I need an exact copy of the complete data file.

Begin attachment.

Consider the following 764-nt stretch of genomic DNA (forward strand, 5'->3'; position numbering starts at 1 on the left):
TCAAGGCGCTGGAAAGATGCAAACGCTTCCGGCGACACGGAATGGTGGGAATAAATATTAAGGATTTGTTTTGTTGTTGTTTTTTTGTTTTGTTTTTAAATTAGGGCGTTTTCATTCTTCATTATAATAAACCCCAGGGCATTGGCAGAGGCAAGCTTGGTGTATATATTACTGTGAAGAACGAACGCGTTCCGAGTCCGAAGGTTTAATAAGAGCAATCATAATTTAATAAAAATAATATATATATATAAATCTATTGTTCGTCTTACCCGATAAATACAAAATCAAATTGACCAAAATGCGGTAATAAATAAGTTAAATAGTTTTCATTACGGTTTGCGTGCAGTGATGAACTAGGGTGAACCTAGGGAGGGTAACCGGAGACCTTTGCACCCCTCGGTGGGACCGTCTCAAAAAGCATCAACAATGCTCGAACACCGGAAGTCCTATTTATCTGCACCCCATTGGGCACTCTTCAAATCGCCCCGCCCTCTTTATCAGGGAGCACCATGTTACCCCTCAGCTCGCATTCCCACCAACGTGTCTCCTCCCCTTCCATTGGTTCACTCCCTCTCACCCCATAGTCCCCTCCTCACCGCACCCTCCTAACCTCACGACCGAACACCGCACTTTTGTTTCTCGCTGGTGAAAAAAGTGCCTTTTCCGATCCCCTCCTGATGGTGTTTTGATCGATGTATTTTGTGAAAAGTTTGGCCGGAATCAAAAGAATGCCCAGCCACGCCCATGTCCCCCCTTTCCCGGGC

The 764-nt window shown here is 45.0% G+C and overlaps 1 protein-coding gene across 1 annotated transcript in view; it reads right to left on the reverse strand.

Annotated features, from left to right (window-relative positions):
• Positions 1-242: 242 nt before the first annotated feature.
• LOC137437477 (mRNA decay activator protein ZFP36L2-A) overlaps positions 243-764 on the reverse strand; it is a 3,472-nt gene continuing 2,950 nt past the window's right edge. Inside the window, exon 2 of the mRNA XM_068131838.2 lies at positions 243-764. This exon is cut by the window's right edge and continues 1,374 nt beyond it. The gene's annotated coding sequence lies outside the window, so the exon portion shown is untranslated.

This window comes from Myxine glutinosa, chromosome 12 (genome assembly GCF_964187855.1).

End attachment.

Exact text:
Consider the following 764-nt stretch of genomic DNA (forward strand, 5'->3'; position numbering starts at 1 on the left):
TCAAGGCGCTGGAAAGATGCAAACGCTTCCGGCGACACGGAATGGTGGGAATAAATATTAAGGATTTGTTTTGTTGTTGTTTTTTTGTTTTGTTTTTAAATTAGGGCGTTTTCATTCTTCATTATAATAAACCCCAGGGCATTGGCAGAGGCAAGCTTGGTGTATATATTACTGTGAAGAACGAACGCGTTCCGAGTCCGAAGGTTTAATAAGAGCAATCATAATTTAATAAAAATAATATATATATATAAATCTATTGTTCGTCTTACCCGATAAATACAAAATCAAATTGACCAAAATGCGGTAATAAATAAGTTAAATAGTTTTCATTACGGTTTGCGTGCAGTGATGAACTAGGGTGAACCTAGGGAGGGTAACCGGAGACCTTTGCACCCCTCGGTGGGACCGTCTCAAAAAGCATCAACAATGCTCGAACACCGGAAGTCCTATTTATCTGCACCCCATTGGGCACTCTTCAAATCGCCCCGCCCTCTTTATCAGGGAGCACCATGTTACCCCTCAGCTCGCATTCCCACCAACGTGTCTCCTCCCCTTCCATTGGTTCACTCCCTCTCACCCCATAGTCCCCTCCTCACCGCACCCTCCTAACCTCACGACCGAACACCGCACTTTTGTTTCTCGCTGGTGAAAAAAGTGCCTTTTCCGATCCCCTCCTGATGGTGTTTTGATCGATGTATTTTGTGAAAAGTTTGGCCGGAATCAAAAGAATGCCCAGCCACGCCCATGTCCCCCCTTTCCCGGGC

The 764-nt window shown here is 45.0% G+C and overlaps 1 protein-coding gene across 1 annotated transcript in view; it reads right to left on the reverse strand.

Annotated features, from left to right (window-relative positions):
• Positions 1-242: 242 nt before the first annotated feature.
• LOC137437477 (mRNA decay activator protein ZFP36L2-A) overlaps positions 243-764 on the reverse strand; it is a 3,472-nt gene continuing 2,950 nt past the window's right edge. Inside the window, exon 2 of the mRNA XM_068131838.2 lies at positions 243-764. This exon is cut by the window's right edge and continues 1,374 nt beyond it. The gene's annotated coding sequence lies outside the window, so the exon portion shown is untranslated.

This window comes from Myxine glutinosa, chromosome 12 (genome assembly GCF_964187855.1).